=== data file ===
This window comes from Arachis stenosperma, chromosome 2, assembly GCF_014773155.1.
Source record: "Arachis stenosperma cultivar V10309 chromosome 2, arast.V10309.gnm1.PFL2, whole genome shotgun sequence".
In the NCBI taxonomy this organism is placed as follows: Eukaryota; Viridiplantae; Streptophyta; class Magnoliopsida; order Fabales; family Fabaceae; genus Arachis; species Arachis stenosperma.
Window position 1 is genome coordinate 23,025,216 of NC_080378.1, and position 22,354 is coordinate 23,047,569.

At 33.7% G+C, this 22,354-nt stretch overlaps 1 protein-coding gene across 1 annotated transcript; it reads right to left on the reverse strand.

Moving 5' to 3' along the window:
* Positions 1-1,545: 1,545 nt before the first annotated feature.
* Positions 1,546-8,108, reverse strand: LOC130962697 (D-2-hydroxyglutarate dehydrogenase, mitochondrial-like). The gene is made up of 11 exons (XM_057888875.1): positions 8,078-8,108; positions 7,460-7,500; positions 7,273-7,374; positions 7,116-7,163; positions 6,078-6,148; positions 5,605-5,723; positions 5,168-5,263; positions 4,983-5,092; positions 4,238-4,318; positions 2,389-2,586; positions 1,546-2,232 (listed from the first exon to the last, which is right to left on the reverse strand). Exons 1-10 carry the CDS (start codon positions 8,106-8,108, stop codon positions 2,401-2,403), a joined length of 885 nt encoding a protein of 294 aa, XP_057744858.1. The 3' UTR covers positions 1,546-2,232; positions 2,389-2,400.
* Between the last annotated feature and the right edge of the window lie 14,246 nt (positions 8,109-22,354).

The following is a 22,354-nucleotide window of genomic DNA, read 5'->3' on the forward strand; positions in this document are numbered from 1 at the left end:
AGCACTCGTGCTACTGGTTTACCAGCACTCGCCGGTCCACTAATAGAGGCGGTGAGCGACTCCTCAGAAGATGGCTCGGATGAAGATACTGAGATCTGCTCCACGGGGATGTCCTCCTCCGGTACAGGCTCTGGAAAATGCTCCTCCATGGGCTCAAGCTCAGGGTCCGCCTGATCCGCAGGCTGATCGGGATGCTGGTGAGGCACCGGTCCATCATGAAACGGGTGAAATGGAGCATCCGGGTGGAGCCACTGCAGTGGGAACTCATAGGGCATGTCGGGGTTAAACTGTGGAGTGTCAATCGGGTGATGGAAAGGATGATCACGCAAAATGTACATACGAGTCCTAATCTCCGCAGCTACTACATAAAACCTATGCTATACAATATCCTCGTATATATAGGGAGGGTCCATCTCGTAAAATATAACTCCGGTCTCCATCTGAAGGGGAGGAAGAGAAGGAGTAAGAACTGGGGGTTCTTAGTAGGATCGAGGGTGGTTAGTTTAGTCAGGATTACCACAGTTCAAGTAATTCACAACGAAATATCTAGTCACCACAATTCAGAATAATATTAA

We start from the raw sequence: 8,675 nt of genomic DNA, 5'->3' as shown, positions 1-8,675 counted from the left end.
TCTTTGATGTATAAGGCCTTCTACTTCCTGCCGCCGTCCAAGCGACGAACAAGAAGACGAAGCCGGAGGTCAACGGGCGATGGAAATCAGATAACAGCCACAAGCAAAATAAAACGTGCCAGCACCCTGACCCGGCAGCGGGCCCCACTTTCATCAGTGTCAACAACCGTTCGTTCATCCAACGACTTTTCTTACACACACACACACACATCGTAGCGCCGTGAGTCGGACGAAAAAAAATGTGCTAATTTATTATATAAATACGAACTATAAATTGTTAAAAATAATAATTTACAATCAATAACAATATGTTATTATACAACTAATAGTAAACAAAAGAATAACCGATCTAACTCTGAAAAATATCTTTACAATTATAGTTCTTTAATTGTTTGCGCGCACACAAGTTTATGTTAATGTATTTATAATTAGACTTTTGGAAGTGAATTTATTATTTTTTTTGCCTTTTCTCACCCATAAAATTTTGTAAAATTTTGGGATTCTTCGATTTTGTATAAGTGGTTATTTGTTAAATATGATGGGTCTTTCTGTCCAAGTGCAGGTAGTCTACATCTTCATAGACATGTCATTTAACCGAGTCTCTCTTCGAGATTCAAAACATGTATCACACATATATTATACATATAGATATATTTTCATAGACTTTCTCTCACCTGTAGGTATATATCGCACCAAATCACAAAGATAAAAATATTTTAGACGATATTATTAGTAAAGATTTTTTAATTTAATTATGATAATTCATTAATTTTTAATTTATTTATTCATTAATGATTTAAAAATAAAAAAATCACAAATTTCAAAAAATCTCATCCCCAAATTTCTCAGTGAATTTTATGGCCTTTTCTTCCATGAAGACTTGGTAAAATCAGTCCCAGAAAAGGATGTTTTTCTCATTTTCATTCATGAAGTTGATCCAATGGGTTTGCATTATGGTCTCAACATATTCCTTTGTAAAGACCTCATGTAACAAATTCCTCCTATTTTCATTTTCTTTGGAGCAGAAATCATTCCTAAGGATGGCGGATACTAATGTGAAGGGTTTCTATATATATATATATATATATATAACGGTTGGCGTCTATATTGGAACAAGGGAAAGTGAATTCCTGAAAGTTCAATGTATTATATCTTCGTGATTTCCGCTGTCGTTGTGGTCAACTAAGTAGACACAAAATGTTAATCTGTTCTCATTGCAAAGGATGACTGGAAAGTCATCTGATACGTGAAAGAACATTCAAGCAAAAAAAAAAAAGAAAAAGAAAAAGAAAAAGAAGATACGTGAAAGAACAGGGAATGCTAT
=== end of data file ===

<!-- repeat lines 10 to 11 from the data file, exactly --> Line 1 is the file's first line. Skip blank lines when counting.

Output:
The following is a 22,354-nucleotide window of genomic DNA, read 5'->3' on the forward strand; positions in this document are numbered from 1 at the left end:
AGCACTCGTGCTACTGGTTTACCAGCACTCGCCGGTCCACTAATAGAGGCGGTGAGCGACTCCTCAGAAGATGGCTCGGATGAAGATACTGAGATCTGCTCCACGGGGATGTCCTCCTCCGGTACAGGCTCTGGAAAATGCTCCTCCATGGGCTCAAGCTCAGGGTCCGCCTGATCCGCAGGCTGATCGGGATGCTGGTGAGGCACCGGTCCATCATGAAACGGGTGAAATGGAGCATCCGGGTGGAGCCACTGCAGTGGGAACTCATAGGGCATGTCGGGGTTAAACTGTGGAGTGTCAATCGGGTGATGGAAAGGATGATCACGCAAAATGTACATACGAGTCCTAATCTCCGCAGCTACTACATAAAACCTATGCTATACAATATCCTCGTATATATAGGGAGGGTCCATCTCGTAAAATATAACTCCGGTCTCCATCTGAAGGGGAGGAAGAGAAGGAGTAAGAACTGGGGGTTCTTAGTAGGATCGAGGGTGGTTAGTTTAGTCAGGATTACCACAGTTCAAGTAATTCACAACGAAATATCTAGTCACCACAATTCAGAATAATATTAA